And now a part of that is gone. A little thread of my non-generation's loosely woven identity just unraveled. A little totem of my childhood just cracked and fell to the earth. In some ways, Egon will live forever, yes. But today he's a reminder of how my generation still can't seem to define itself by anything other than the tracings of popular culture and how my childhood -- all our childhoods -- are growing more faded, more frayed, day by day. 

Sunday, February 9, 2014

Vandermeer's Annihilation and the Sublime

So... I finished Annihilation -- the first of Jeff Vandermeer's Southern Reach trilogy novels -- last night and I'm extremely impressed and excited for the next chapter. Why? Because the novel partakes, quite expertly, in an aesthetic tradition that I'm indebted to in my own writing and in my academic work: the sublime.

Let me take a brief aside here to explain what I mean by "the sublime." I wrote my doctoral thesis on this subject and it's one I find particularly germane to speculative fiction. The sublime, as an aesthetic concept, has a long and involved history. It's been variously explained as a rhetorical sleight of hand that overrides logic (the Longinian sublime), an indicator of the limits of human imagination (the Kantian sublime), and, most pertinent to my interests, as a hybrid feeling of terror and wonder (the Burkean sublime). When I say "the sublime," I'm talking about this dualistic feeling and the objects that evoke it. (If you want more on the sublime, check out my dissertation -- a book unto itself -- here.)

That being said, the overarching aesthetic at work within Vandermeer's Annihilation is precisely a combination of wonder and terror. At no point in the novel are we ever so privy to logic or reason that we can feel safe or secure in the world of Area X -- the strange, overgrown wildland that the characters of Annihilation are tasked with exploring. Vandermeer shades every scene with a sense of foreboding, with an implication that some reality-altering force or knowledge slouches just beyond our reach (our Southern reach, perhaps?!). On one hand, this force/knowledge is terrifying; it causes people to lose their minds, to commit acts of violence against one another, to mutate and dissolve and -- without giving too much away -- become literal shadows of themselves. It should evoke within its reader a sense of unease with both the world of the novel and reality writ large (and this, I believe, is why so many readers are calling the novel "Lovecraftian" even though Vandermeer is an avowed non-disciple of Lovecraft). At the same time, however, the force that operates within Area X is wondrous. It allows near-magical forms of life to evolve, creates a complex, self-sustaining ecosystem for the area, and causes changes within people that may, sometimes, be quite beneficial -- even salvatory -- for those individuals (as is the case for the novel's primary protagonist).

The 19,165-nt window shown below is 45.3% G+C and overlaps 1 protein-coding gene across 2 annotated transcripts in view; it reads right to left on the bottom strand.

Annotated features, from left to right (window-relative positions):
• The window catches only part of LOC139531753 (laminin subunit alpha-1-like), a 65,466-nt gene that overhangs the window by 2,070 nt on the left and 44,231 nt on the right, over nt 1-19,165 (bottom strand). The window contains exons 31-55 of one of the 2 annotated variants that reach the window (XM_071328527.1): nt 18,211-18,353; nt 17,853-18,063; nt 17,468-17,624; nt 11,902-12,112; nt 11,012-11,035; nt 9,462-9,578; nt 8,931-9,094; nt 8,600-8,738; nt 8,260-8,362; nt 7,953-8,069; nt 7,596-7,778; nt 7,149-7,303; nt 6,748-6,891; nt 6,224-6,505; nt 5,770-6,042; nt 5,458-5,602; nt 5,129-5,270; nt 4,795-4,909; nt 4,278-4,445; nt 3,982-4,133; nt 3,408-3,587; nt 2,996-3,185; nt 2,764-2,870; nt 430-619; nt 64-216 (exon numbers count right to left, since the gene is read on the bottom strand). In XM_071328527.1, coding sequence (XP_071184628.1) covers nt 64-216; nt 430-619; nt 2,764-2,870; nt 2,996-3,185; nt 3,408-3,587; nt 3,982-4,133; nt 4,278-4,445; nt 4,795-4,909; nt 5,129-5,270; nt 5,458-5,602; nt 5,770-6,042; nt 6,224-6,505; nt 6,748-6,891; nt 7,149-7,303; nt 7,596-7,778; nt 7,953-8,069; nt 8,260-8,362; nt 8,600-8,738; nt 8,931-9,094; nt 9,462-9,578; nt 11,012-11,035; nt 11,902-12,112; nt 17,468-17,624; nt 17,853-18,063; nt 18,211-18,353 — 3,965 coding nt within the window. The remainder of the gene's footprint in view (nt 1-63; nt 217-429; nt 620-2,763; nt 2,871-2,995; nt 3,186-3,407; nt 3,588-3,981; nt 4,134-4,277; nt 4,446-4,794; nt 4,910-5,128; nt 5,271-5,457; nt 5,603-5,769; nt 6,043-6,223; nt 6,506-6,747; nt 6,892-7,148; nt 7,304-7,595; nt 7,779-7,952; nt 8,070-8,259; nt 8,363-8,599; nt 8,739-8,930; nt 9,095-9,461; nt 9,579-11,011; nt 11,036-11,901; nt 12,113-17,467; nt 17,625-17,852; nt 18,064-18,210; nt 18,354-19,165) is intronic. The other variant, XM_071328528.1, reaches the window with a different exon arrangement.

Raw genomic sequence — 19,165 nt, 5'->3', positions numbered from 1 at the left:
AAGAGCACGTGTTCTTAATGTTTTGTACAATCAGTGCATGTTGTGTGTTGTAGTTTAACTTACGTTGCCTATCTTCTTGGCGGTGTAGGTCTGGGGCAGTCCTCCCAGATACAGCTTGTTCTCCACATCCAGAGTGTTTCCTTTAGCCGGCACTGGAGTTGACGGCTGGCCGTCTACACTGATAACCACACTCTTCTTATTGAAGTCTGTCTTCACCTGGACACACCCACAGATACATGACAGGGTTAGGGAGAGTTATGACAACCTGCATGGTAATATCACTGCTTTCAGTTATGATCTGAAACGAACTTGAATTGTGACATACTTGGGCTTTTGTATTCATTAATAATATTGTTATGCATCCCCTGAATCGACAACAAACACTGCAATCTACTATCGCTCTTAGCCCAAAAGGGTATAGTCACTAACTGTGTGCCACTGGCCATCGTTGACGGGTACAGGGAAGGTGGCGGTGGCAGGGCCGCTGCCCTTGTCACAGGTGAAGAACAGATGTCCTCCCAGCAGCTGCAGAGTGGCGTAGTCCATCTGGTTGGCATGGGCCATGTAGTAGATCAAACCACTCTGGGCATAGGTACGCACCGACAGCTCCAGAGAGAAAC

It is this dichotomy at work within Annihilation's Area X that makes me salivate. Area X is a sublime world, both menacing and glorious. It has equal power to build and destroy. Whatever forces galvanize Area X, they are laced with infinite possibility and, as is the nature with such expansive possibility, sometimes the manifestation of those possibilities is beautiful, mesmerizing, and life-affirming while, other times, it is horrible, grotesque, and death-dealing. Annihilation plunges us into the vastness of an unknown sphere of potentiality and refuses to let us come up for air. Rather, it holds us under, grants us the opportunity to see the universe as a place of terrible metamorphoses and wondrous revelations, and forces us to realize that, sometimes, great changes require great sacrifices.

Of course, there's plenty more going on in Annihilation than just aesthetic promulgation. There's the metaphorization of relationships and interpersonal alienation as a journey into strange, dark, fantastical lands. There's the celebration of nature as a sublime force in and of itself. And there's the implicit condemnation of science as an incomplete tool for exploration -- especially where matters of self and matters of the heart are concerned.

In Annihilation, Vandermeer pours the foundation for what could become a classic of weird literature and I hope that with the next two volumes of the trilogy, he expands on that foundation in a way that adds additional complexity and nuance to the ideas that gird this first book of the series.